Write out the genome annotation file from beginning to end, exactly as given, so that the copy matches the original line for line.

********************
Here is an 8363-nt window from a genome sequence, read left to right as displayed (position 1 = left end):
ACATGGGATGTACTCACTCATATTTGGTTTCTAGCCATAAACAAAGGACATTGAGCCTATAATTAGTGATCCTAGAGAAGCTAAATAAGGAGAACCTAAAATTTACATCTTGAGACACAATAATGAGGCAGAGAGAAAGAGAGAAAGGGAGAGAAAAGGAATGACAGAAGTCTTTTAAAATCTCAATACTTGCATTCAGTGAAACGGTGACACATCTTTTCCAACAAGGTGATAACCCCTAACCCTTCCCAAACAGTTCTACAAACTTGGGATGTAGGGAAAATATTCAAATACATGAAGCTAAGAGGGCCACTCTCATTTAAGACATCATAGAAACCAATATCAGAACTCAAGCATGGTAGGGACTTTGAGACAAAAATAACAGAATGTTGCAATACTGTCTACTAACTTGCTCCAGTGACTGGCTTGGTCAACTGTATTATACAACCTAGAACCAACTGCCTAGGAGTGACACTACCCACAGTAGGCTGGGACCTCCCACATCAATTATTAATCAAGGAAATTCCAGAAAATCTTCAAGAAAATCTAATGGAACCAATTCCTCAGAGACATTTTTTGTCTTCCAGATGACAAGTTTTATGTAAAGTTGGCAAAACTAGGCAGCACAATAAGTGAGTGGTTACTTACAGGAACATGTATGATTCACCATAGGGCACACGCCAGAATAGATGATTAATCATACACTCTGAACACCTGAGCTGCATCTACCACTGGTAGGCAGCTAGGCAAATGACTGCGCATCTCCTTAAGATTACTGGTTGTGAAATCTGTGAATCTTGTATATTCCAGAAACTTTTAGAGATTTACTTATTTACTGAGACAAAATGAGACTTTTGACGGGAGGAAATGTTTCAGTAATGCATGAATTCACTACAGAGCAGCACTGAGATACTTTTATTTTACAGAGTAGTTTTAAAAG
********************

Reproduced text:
Here is an 8363-nt window from a genome sequence, read left to right as displayed (position 1 = left end):
ACATGGGATGTACTCACTCATATTTGGTTTCTAGCCATAAACAAAGGACATTGAGCCTATAATTAGTGATCCTAGAGAAGCTAAATAAGGAGAACCTAAAATTTACATCTTGAGACACAATAATGAGGCAGAGAGAAAGAGAGAAAGGGAGAGAAAAGGAATGACAGAAGTCTTTTAAAATCTCAATACTTGCATTCAGTGAAACGGTGACACATCTTTTCCAACAAGGTGATAACCCCTAACCCTTCCCAAACAGTTCTACAAACTTGGGATGTAGGGAAAATATTCAAATACATGAAGCTAAGAGGGCCACTCTCATTTAAGACATCATAGAAACCAATATCAGAACTCAAGCATGGTAGGGACTTTGAGACAAAAATAACAGAATGTTGCAATACTGTCTACTAACTTGCTCCAGTGACTGGCTTGGTCAACTGTATTATACAACCTAGAACCAACTGCCTAGGAGTGACACTACCCACAGTAGGCTGGGACCTCCCACATCAATTATTAATCAAGGAAATTCCAGAAAATCTTCAAGAAAATCTAATGGAACCAATTCCTCAGAGACATTTTTTGTCTTCCAGATGACAAGTTTTATGTAAAGTTGGCAAAACTAGGCAGCACAATAAGTGAGTGGTTACTTACAGGAACATGTATGATTCACCATAGGGCACACGCCAGAATAGATGATTAATCATACACTCTGAACACCTGAGCTGCATCTACCACTGGTAGGCAGCTAGGCAAATGACTGCGCATCTCCTTAAGATTACTGGTTGTGAAATCTGTGAATCTTGTATATTCCAGAAACTTTTAGAGATTTACTTATTTACTGAGACAAAATGAGACTTTTGACGGGAGGAAATGTTTCAGTAATGCATGAATTCACTACAGAGCAGCACTGAGATACTTTTATTTTACAGAGTAGTTTTAAAAG